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The Government has been covertly capping GPs’ pensions

I have all the respect in the world for pensions experts. Having spent weeks getting my head around NHS pensions, I don’t know how anyone can understand their intricacies (while retaining the will to live).

But I am starting to think that this complexity serves a purpose for the Government. The discussion around pensions tax reliefs, tapers, annual and lifetime allowance, and so on, hides a simple truth: the Government cannot afford NHS pensions and is doing all it can to limit the amount it pays out.

As our analysis on page 20 shows, there has been a series of reductions to pensions tax allowance since 2010 that have overwhelmingly affected GPs and consultants on the NHS Pension Scheme.

Ministers have insisted the reason for the reforms is to help raise revenue. However, taxing the highest earners hardly fits the philosophy of the Conservative Party. At the same time as introducing this tax hit on pensions, the Coalition Government reduced the highest rate of income tax from 50% to 45%.

So what is going on? When researching our pensions analysis, I came across a fascinating figure. The Government raised £517m from individuals who exceeded their tax relief allowance in 2016/17, the year the reforms really kicked in, up from £143m in 2015-16.

Yet the Department of Health and Social Care’s consultation states the tax reforms are saving £7bn a year. When I asked about this discrepancy, I was told the £7bn figure factors in ‘behavioural changes’.

Government should come clean and admit it cannot afford NHS pensions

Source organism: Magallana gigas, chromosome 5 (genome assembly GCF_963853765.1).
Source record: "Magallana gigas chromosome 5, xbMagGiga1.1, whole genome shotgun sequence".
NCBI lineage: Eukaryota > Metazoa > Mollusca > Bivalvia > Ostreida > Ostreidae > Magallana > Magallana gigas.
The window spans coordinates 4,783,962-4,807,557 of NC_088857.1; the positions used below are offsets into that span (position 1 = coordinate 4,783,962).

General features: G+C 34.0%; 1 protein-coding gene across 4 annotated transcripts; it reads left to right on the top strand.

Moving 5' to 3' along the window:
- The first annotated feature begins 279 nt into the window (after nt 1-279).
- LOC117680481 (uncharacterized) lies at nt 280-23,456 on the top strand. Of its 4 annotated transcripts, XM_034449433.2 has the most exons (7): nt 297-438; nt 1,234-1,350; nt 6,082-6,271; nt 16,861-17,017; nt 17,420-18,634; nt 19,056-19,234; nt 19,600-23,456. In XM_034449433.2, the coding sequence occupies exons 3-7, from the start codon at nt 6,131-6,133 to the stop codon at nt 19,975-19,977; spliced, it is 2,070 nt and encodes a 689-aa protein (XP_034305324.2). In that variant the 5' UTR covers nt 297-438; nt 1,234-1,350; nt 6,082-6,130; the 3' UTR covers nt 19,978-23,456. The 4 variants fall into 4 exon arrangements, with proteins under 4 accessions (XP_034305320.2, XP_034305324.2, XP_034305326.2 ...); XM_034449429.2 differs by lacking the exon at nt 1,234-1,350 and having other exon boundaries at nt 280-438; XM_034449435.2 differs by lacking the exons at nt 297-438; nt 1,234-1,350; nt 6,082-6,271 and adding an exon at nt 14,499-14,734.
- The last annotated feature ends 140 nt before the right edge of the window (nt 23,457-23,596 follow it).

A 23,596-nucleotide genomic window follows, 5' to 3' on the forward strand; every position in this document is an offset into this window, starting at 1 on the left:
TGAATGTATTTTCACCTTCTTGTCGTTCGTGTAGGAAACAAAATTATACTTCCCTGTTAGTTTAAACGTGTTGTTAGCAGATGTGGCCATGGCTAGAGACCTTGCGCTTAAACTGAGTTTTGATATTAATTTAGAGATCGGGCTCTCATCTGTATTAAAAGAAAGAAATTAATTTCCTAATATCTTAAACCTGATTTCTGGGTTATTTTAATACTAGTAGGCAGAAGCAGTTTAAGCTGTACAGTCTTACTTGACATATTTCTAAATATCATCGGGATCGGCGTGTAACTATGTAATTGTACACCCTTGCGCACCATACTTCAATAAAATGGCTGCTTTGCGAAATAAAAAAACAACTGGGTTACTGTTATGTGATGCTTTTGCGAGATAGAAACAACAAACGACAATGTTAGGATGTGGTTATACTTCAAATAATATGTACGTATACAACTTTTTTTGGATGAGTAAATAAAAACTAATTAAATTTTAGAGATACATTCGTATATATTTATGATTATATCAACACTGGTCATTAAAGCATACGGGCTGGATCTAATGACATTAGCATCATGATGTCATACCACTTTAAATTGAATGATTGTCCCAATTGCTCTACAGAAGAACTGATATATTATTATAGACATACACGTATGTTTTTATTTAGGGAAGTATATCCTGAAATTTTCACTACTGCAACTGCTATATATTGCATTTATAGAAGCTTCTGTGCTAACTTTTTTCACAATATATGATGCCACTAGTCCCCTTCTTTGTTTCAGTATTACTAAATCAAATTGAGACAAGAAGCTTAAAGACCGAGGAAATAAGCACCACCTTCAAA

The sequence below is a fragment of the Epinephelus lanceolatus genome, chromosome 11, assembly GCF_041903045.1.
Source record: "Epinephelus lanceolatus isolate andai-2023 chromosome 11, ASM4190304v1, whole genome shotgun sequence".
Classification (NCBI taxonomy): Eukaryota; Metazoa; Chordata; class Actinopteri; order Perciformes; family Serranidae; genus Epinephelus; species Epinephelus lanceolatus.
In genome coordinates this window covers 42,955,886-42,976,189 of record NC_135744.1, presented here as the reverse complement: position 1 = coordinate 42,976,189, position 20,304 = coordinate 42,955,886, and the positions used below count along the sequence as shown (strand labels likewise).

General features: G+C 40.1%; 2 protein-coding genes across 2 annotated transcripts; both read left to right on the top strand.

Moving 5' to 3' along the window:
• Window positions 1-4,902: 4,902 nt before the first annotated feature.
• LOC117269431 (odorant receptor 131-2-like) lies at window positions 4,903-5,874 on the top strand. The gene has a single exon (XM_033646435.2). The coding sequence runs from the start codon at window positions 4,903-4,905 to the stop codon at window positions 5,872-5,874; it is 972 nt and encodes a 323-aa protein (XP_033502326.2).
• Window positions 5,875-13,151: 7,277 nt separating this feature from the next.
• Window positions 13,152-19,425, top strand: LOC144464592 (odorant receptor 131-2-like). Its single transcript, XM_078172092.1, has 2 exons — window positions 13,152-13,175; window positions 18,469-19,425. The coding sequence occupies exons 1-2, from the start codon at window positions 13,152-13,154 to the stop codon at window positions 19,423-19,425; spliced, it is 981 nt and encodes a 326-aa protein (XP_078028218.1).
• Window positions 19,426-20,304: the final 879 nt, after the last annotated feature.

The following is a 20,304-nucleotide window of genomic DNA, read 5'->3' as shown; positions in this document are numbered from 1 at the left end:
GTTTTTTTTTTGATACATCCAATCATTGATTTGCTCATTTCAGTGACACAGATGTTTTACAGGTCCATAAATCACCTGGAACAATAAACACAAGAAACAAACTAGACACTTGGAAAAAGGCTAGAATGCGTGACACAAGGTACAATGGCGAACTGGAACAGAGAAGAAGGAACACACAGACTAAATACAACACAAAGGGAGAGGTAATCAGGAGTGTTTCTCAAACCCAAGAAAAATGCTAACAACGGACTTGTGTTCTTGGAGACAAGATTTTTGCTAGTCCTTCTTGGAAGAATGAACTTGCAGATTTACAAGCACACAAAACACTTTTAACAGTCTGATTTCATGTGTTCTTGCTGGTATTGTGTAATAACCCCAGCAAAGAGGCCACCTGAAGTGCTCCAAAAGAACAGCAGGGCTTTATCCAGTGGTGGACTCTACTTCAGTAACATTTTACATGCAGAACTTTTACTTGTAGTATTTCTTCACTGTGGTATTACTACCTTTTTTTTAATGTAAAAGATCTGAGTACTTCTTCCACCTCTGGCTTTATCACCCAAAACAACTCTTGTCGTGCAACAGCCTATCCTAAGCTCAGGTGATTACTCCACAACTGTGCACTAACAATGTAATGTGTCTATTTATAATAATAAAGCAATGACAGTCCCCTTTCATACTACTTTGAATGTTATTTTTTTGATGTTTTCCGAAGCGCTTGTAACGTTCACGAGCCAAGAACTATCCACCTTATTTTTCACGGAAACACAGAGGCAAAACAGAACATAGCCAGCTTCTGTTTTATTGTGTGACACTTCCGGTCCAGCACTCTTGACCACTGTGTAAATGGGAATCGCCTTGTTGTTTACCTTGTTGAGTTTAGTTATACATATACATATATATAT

You don’t have to be a tinfoil hat conspiracy theorist to posit that the reason for these reforms is not to raise revenue but to place a de facto limit on NHS pensions liabilities.

And it is working. GPs and consultants are refraining from increasing their pensions because it makes no financial sense. What the Government hadn’t taken into account, however, was the unintended consequences. In their greed, ministers placed such limits that GPs and consultants were being penalised for the very act of working. So they cut shifts and even retired early.

The DHSC’s solution – to allow doctors to increase their pensions at their own rate – is doomed to fail, as tax relief rules remain far too complicated.

But I have a proposal. The Government should come clean and admit it can’t afford NHS pensions.

Instead of imposing a baffling tax relief system that is stopping GPs from working, just cap the pensions themselves. When a doctor reaches £1.055m – the lifetime allowance before a tax charge kicks in – they simply can’t put any more in. The Treasury may miss out on half a billion of revenue but this would pale into insignificance when set against the fall in pensions liabilities.

So what’s in it for GPs? No penalties. Less worry. The option of a private pension. And not really giving up much – after all, the current de facto limit is brutal.

When I put this idea on PulseToday, some made the point that it relies on Capita keeping proper records. But this shouldn’t be a block – Capita should be forced to get its act together regardless.

The situation is untenable. And a bit of honesty from ministers would go a long way to finding a solution. I fear their current proposals will do little to stem the tide of early retirements and GPs cutting their hours.

Jaimie Kaffash is editor of Pulse. Follow him on Twitter @jkaffash or email him at